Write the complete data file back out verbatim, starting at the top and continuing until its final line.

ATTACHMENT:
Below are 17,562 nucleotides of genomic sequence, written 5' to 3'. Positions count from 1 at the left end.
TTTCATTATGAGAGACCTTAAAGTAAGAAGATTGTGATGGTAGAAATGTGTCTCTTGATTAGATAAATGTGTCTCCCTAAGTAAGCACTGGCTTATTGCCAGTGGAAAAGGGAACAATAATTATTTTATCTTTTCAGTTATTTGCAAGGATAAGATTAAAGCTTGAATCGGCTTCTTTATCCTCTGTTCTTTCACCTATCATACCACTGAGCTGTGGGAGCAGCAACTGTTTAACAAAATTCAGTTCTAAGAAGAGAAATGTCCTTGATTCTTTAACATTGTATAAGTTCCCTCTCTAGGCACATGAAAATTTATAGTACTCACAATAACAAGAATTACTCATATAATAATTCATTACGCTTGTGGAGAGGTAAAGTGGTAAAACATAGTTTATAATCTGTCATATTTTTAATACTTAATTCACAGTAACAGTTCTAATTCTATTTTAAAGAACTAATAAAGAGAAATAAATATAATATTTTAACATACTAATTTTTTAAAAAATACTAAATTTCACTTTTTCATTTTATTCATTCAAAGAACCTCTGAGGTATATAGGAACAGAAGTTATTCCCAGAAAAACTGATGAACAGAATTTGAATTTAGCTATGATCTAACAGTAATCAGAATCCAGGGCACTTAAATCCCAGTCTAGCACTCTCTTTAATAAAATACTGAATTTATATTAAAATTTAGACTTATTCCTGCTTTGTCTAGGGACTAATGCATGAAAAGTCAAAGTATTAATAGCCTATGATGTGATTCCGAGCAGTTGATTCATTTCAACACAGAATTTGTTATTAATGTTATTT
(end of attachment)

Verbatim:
Below are 17,562 nucleotides of genomic sequence, written 5' to 3'. Positions count from 1 at the left end.
TTTCATTATGAGAGACCTTAAAGTAAGAAGATTGTGATGGTAGAAATGTGTCTCTTGATTAGATAAATGTGTCTCCCTAAGTAAGCACTGGCTTATTGCCAGTGGAAAAGGGAACAATAATTATTTTATCTTTTCAGTTATTTGCAAGGATAAGATTAAAGCTTGAATCGGCTTCTTTATCCTCTGTTCTTTCACCTATCATACCACTGAGCTGTGGGAGCAGCAACTGTTTAACAAAATTCAGTTCTAAGAAGAGAAATGTCCTTGATTCTTTAACATTGTATAAGTTCCCTCTCTAGGCACATGAAAATTTATAGTACTCACAATAACAAGAATTACTCATATAATAATTCATTACGCTTGTGGAGAGGTAAAGTGGTAAAACATAGTTTATAATCTGTCATATTTTTAATACTTAATTCACAGTAACAGTTCTAATTCTATTTTAAAGAACTAATAAAGAGAAATAAATATAATATTTTAACATACTAATTTTTTAAAAAATACTAAATTTCACTTTTTCATTTTATTCATTCAAAGAACCTCTGAGGTATATAGGAACAGAAGTTATTCCCAGAAAAACTGATGAACAGAATTTGAATTTAGCTATGATCTAACAGTAATCAGAATCCAGGGCACTTAAATCCCAGTCTAGCACTCTCTTTAATAAAATACTGAATTTATATTAAAATTTAGACTTATTCCTGCTTTGTCTAGGGACTAATGCATGAAAAGTCAAAGTATTAATAGCCTATGATGTGATTCCGAGCAGTTGATTCATTTCAACACAGAATTTGTTATTAATGTTATTT